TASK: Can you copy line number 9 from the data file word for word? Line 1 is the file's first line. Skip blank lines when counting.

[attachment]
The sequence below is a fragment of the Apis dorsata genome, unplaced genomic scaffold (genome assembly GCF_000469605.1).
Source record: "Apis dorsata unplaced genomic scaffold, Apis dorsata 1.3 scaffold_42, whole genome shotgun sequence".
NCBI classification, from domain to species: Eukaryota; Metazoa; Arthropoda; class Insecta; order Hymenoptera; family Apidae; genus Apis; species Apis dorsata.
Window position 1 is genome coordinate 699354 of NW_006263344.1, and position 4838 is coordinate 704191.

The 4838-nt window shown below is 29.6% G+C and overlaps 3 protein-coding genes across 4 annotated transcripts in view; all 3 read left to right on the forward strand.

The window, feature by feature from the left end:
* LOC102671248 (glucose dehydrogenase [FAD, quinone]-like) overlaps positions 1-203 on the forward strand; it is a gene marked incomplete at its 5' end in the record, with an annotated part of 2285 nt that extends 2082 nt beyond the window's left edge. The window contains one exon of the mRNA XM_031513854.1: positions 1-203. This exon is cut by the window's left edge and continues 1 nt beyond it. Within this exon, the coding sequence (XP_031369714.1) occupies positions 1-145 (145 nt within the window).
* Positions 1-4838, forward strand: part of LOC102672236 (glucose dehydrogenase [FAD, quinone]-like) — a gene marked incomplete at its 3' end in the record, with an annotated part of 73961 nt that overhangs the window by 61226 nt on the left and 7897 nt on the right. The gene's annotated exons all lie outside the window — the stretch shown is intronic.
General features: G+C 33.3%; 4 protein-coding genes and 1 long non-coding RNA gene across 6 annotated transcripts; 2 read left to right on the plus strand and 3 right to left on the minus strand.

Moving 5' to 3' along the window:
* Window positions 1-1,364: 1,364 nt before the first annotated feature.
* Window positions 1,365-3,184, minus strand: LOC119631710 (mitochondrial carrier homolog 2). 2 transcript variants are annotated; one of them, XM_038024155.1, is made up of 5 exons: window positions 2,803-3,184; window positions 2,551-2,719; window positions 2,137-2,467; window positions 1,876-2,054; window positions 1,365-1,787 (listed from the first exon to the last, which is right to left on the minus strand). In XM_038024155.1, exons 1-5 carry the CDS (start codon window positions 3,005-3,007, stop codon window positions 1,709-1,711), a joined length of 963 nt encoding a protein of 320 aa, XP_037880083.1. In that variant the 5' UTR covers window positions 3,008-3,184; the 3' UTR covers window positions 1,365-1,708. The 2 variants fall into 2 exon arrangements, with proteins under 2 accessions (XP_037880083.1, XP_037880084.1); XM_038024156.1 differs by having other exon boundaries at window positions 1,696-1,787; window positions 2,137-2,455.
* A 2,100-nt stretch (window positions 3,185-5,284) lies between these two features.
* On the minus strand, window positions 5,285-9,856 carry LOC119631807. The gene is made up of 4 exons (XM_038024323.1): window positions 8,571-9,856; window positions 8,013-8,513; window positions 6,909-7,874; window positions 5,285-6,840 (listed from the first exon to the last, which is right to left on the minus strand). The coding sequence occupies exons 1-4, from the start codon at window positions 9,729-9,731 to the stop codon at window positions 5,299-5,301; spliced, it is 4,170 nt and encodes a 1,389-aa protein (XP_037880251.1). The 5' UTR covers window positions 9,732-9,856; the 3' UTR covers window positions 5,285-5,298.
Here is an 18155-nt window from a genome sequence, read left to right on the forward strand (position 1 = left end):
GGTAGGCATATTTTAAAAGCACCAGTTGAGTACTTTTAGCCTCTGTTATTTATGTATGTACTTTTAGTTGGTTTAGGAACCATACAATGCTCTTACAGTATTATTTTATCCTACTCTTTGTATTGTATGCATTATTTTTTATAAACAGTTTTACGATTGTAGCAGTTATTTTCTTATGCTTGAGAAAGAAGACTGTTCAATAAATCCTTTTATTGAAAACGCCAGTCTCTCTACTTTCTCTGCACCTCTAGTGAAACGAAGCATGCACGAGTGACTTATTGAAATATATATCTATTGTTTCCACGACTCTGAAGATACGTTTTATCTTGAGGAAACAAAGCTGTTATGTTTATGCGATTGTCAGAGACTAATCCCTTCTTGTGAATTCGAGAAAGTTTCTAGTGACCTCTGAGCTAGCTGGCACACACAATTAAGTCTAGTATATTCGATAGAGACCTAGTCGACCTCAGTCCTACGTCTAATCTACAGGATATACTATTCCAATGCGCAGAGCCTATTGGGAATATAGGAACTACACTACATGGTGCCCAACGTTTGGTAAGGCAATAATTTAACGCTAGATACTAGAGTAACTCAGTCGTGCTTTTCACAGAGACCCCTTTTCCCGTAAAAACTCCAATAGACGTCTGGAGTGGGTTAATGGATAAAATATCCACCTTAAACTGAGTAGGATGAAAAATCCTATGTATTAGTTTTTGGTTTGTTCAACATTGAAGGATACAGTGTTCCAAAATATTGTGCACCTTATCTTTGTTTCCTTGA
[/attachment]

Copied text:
General features: G+C 33.3%; 4 protein-coding genes and 1 long non-coding RNA gene across 6 annotated transcripts; 2 read left to right on the plus strand and 3 right to left on the minus strand.